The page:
Threat Trends for 2013: Growth of Mobile Malware
At the end of each year, ESET with its global security research resources, reviews the year andcompiles threat trends for the upcoming season.
So how will the 2013 threat-scape look according to the IT security company ESET?
It will definitely see major growth of mobile malware and its variants, increased malwarepropagation via websites, continuing rise of botnets and attacks on the cloud resulting ininformation leaks.
Major increase in mobile malware:
During 2012 it was possible to observe how malicious programs designed for Android consolidatedtheir position as a fundamental objective for cybercriminals, who, facing a market that grows byleaps and bounds, have much more quickly started to generate malware that targets these devices.During the First Quarter of 2012, according to IDC, the Google operating system has recorded a year-over-year rise of 145% in market share and in sales. Furthermore, Juniper Research estimates that in2013, the number of users accessing banking services from their smartphones will rise to 530 millionpeople.According to the same study, in 2011 there were only 300 million individuals who accessed banksfrom their phones. In this context of growing sales and different patterns of use, and considering therapid evolution both of this technology and of malicious programs for mobiles during 2012, we seeas the main trend for
2013 an exponential growth of mobile malware
. We also see them becomingmore complex, thus expanding the range of malicious actions they perform on an infected device.In relation to the number of malware families for Android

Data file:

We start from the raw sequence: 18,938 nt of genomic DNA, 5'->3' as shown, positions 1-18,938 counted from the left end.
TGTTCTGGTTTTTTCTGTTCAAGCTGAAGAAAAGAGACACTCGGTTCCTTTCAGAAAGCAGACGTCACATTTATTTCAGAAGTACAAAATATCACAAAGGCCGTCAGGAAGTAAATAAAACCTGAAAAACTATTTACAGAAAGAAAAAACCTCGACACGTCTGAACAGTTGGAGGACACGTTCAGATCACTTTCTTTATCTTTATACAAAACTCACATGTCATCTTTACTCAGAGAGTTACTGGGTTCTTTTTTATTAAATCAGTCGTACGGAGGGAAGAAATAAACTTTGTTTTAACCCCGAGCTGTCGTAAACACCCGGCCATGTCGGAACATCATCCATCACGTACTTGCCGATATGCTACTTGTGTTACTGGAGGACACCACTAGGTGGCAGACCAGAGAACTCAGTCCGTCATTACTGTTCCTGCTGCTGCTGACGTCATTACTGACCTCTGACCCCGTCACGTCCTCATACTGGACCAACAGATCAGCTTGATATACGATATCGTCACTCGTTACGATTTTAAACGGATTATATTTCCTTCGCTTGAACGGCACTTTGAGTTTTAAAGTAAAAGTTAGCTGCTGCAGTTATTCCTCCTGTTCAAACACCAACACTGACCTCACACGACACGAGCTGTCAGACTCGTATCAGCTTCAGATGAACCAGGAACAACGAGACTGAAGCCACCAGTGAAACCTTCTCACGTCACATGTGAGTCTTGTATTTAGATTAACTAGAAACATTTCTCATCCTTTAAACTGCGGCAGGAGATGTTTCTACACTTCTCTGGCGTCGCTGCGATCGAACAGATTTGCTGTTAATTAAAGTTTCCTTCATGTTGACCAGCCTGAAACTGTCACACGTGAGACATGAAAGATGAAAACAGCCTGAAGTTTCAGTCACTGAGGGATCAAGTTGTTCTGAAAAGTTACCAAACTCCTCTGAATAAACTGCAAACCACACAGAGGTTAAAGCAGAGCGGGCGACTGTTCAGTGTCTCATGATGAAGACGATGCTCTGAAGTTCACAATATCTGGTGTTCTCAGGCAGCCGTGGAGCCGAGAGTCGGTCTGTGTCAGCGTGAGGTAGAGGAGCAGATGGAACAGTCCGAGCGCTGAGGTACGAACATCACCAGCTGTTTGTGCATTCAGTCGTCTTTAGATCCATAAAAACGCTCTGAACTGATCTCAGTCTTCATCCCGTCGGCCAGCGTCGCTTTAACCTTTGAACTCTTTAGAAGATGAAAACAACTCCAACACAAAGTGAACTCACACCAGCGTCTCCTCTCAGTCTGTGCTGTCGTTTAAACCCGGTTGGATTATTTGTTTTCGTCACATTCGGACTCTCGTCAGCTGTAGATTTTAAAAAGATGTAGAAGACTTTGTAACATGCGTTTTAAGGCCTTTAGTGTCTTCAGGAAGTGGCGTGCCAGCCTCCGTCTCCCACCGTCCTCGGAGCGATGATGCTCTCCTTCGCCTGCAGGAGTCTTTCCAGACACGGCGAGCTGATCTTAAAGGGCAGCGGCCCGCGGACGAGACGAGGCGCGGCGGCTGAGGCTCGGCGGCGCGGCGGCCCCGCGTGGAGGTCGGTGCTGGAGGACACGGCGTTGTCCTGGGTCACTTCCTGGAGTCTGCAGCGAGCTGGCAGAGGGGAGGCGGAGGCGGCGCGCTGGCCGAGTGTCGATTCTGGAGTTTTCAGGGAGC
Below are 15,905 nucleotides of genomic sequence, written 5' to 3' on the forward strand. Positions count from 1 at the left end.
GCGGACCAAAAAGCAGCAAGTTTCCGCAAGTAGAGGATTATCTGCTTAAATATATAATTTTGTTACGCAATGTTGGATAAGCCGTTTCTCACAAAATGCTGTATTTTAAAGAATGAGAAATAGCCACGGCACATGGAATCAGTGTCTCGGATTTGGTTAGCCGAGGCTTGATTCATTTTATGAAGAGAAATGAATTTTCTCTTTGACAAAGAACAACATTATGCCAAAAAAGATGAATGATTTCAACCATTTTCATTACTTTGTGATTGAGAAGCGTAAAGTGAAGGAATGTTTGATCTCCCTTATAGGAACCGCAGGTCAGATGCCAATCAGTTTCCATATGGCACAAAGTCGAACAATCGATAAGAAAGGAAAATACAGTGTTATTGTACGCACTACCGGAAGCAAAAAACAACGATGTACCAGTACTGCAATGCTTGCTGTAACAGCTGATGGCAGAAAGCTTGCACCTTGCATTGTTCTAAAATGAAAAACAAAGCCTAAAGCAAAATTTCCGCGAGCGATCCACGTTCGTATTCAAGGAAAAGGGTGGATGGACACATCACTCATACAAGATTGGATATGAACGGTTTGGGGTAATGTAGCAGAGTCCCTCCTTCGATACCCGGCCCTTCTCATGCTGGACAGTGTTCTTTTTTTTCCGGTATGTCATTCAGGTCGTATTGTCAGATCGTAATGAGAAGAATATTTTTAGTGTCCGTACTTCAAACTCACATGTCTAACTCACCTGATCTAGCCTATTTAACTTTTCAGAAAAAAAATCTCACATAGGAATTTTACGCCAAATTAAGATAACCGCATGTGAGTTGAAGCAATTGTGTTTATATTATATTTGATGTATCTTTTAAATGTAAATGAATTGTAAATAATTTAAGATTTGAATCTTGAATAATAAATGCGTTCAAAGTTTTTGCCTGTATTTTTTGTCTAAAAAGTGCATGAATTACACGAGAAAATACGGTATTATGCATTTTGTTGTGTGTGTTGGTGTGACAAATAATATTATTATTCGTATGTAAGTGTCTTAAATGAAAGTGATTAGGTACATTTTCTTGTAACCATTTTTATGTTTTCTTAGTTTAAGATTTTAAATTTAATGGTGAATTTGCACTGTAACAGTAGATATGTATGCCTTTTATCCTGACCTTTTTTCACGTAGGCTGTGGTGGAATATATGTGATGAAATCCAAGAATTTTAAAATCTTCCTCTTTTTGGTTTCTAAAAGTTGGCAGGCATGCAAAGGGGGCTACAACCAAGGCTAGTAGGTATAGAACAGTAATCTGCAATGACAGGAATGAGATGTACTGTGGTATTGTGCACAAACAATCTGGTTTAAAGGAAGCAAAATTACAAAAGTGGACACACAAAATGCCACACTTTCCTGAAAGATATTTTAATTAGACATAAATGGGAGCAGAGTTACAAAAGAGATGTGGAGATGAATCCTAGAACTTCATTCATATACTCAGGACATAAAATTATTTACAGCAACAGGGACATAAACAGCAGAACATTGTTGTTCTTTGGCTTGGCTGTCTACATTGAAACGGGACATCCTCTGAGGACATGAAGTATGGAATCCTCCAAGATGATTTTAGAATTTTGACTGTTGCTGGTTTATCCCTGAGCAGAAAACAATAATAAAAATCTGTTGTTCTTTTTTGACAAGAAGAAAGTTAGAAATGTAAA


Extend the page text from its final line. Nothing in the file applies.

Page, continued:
that is, malicious codes that are differentenough to have a unique classification
this time last year (November) there were 52 familiescompared to the 56 currently reported.Although this figure did not rise dramatically during 2012, it is shown that the number of signaturesand variants did indeed rise significantly; therefore,
we expect that the number of threats forAndroid will continue to grow
regardless of the total number of families, in much the same way aswe see with Windows.Taking into account the families mentioned above and the malicious actions (payload) carriedout by malware on Android-based devices, it is possible to classify such behaviors as follows:information theft (spyware), SMS message distribution to premium-rate numbers, and thetransformation of machines into zombies (botnet recruitment).The majority of these families are intended to subscribe the victim to premium-rate messagingnumbers. On the other hand, there are threats that transform these devices into zombies. Thatis, access to the devices falls into the hands of cybercriminals, who can carry out actions